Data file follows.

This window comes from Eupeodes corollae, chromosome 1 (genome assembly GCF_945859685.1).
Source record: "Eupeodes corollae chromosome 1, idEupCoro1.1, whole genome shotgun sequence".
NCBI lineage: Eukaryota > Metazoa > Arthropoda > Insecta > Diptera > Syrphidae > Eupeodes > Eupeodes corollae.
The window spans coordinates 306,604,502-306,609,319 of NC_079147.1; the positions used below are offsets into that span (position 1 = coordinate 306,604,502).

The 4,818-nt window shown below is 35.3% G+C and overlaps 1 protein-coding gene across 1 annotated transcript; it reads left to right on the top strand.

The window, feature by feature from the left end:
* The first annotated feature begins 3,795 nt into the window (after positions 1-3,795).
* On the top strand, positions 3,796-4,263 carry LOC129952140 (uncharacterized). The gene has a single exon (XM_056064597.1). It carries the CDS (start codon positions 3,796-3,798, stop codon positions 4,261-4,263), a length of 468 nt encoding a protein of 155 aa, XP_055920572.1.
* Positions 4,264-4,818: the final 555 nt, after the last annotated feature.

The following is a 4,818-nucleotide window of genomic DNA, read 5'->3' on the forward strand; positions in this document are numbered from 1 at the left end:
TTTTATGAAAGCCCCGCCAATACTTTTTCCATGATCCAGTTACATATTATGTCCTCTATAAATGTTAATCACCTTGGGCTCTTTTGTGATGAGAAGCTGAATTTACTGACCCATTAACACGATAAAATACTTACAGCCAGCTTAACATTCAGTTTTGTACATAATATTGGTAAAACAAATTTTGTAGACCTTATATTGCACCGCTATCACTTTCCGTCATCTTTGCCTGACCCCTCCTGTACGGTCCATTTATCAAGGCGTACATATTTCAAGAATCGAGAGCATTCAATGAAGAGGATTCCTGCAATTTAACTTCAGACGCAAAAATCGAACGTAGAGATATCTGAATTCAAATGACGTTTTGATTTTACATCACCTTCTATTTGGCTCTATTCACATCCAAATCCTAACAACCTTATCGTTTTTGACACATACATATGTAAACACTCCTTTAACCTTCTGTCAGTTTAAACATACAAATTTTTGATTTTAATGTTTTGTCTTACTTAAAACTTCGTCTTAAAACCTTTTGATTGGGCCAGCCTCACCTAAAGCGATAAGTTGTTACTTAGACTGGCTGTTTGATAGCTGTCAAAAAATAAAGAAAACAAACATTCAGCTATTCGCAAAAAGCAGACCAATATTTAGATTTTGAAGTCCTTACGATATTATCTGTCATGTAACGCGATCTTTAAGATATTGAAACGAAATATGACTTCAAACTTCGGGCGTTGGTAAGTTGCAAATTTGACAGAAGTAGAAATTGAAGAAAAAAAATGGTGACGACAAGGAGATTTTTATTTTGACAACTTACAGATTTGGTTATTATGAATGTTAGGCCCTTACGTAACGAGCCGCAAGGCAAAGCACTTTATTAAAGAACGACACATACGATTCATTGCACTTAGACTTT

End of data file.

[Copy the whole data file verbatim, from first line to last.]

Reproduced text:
This window comes from Eupeodes corollae, chromosome 1 (genome assembly GCF_945859685.1).
Source record: "Eupeodes corollae chromosome 1, idEupCoro1.1, whole genome shotgun sequence".
NCBI lineage: Eukaryota > Metazoa > Arthropoda > Insecta > Diptera > Syrphidae > Eupeodes > Eupeodes corollae.
The window spans coordinates 306,604,502-306,609,319 of NC_079147.1; the positions used below are offsets into that span (position 1 = coordinate 306,604,502).

The 4,818-nt window shown below is 35.3% G+C and overlaps 1 protein-coding gene across 1 annotated transcript; it reads left to right on the top strand.

The window, feature by feature from the left end:
* The first annotated feature begins 3,795 nt into the window (after positions 1-3,795).
* On the top strand, positions 3,796-4,263 carry LOC129952140 (uncharacterized). The gene has a single exon (XM_056064597.1). It carries the CDS (start codon positions 3,796-3,798, stop codon positions 4,261-4,263), a length of 468 nt encoding a protein of 155 aa, XP_055920572.1.
* Positions 4,264-4,818: the final 555 nt, after the last annotated feature.

The following is a 4,818-nucleotide window of genomic DNA, read 5'->3' on the forward strand; positions in this document are numbered from 1 at the left end:
TTTTATGAAAGCCCCGCCAATACTTTTTCCATGATCCAGTTACATATTATGTCCTCTATAAATGTTAATCACCTTGGGCTCTTTTGTGATGAGAAGCTGAATTTACTGACCCATTAACACGATAAAATACTTACAGCCAGCTTAACATTCAGTTTTGTACATAATATTGGTAAAACAAATTTTGTAGACCTTATATTGCACCGCTATCACTTTCCGTCATCTTTGCCTGACCCCTCCTGTACGGTCCATTTATCAAGGCGTACATATTTCAAGAATCGAGAGCATTCAATGAAGAGGATTCCTGCAATTTAACTTCAGACGCAAAAATCGAACGTAGAGATATCTGAATTCAAATGACGTTTTGATTTTACATCACCTTCTATTTGGCTCTATTCACATCCAAATCCTAACAACCTTATCGTTTTTGACACATACATATGTAAACACTCCTTTAACCTTCTGTCAGTTTAAACATACAAATTTTTGATTTTAATGTTTTGTCTTACTTAAAACTTCGTCTTAAAACCTTTTGATTGGGCCAGCCTCACCTAAAGCGATAAGTTGTTACTTAGACTGGCTGTTTGATAGCTGTCAAAAAATAAAGAAAACAAACATTCAGCTATTCGCAAAAAGCAGACCAATATTTAGATTTTGAAGTCCTTACGATATTATCTGTCATGTAACGCGATCTTTAAGATATTGAAACGAAATATGACTTCAAACTTCGGGCGTTGGTAAGTTGCAAATTTGACAGAAGTAGAAATTGAAGAAAAAAAATGGTGACGACAAGGAGATTTTTATTTTGACAACTTACAGATTTGGTTATTATGAATGTTAGGCCCTTACGTAACGAGCCGCAAGGCAAAGCACTTTATTAAAGAACGACACATACGATTCATTGCACTTAGACTTT